March 3, 2021 19:18

Court preparations and testimony

(iStock.com/Jason Doiy)

 

by Joseph B. Haggerty Sr.

When you are involved in an arrest, everything about that arrest should be documented in your report. If the details are not included in what is presented to a prosecutor or judge, not only is there a likelihood the arrest would not be prosecuted, a criminal will return to the street and a victim will not receive the justice they deserve. 

Of course, the circumstances leading to the arrest should be articulated. Establishing probable cause would be imperative. When it applies, other pertinent information should be recorded, injuries to the victim, the extent of damage to property, statements of witnesses or statements made by the arrested subject either as res gestae or after being given their Miranda rights. Some examples would include the lighting conditions and injuries to the arrested person, if any. Specifically, where evidence was found and who found it, how the victim was dressed as well as the arrested person, known handicaps or whether anyone was wearing glasses or needed glasses. Between when the arrest was made and when the person was brought to trial, your memory may not be the clearest. Details are important.

I had a case where the arrested person was known to have a twin. I questioned the person about their differences and how one could tell them apart. She stated her sister had a space between her front teeth. At trial, I was asked to identify the person I arrested. I asked the judge if I could get a closer look at the defendant and asked if she would smile. Seeing no space between her teeth, I identified her as the person I arrested. Upon my return to the witness stand, the judge asked me why that was necessary. I explained that the defendant had a twin sister, and I wanted to make sure it was her. The judge thought I was a truly great detective, but it only involved asking the right questions. During another court appearance, I was once asked by a defense attorney standing right in front of me with a smile on his face, if my partner and I were known on the street as “harass and disgrace.” I chuckled and said I hadn’t heard that one before. It didn’t make a good impression on the jury. He knew exactly what he was doing, and he expected me to react the way I did. The defendant was acquitted.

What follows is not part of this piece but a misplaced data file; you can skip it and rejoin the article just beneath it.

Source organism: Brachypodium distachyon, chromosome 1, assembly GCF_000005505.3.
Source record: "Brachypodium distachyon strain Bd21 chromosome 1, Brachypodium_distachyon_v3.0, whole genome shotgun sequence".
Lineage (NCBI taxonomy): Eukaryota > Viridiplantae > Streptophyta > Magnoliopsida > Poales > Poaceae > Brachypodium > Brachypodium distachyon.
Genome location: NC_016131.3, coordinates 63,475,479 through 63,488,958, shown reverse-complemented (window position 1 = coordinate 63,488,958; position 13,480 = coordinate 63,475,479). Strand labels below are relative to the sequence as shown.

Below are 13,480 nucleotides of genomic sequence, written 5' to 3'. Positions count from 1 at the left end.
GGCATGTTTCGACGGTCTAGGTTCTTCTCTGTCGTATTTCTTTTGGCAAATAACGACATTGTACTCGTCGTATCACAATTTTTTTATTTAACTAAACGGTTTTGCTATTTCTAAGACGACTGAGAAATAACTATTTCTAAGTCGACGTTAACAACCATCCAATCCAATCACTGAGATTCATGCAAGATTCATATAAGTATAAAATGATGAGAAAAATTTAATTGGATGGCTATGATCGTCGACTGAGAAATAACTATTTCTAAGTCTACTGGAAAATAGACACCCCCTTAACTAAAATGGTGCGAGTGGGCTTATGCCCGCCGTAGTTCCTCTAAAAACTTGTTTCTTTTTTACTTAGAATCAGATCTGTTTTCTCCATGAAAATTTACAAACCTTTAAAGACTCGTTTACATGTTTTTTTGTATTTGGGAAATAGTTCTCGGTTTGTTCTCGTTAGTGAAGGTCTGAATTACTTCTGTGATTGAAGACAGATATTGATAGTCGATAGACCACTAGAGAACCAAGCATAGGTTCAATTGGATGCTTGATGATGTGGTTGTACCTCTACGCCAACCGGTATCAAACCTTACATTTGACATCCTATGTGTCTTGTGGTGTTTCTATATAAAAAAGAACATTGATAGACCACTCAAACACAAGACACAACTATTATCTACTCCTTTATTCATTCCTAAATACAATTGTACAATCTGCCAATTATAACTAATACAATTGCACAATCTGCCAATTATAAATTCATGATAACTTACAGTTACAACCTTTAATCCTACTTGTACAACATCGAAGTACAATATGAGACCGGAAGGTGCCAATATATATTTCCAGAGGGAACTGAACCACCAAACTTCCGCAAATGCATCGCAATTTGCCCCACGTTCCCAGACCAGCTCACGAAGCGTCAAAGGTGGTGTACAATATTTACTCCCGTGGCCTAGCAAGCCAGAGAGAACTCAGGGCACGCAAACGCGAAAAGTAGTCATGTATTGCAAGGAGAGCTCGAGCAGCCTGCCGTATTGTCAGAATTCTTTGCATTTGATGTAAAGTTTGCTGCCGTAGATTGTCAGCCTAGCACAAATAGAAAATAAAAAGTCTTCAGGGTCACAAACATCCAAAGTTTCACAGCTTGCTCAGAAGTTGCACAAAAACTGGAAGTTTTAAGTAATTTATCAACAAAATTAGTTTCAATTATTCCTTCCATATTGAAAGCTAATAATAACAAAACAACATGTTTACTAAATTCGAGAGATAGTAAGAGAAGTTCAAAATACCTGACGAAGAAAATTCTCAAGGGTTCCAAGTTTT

In another case, I was testifying about arrests I made for prostitution inside a vacation rental. I was required to fill out a room registration form at the vacation rental. Because I was undercover, I used a false name. Even though I had been a police officer for only three years at that point, I was afraid my real name might be recognized. The defense attorney stopped questioning me and addressed the judge, saying I should be advised of my rights as I had violated the law by using a false name when registering in a hotel or vacation rental. Needless to say, this made me a little nervous. But the judge ruled that I was in an undercover capacity performing my official duties, and therefore, I could use whatever subterfuge necessary to further my investigation. Remember, when the defense has no defense, they must attack the government witnesses, and as the arresting officer, you are usually their number one target.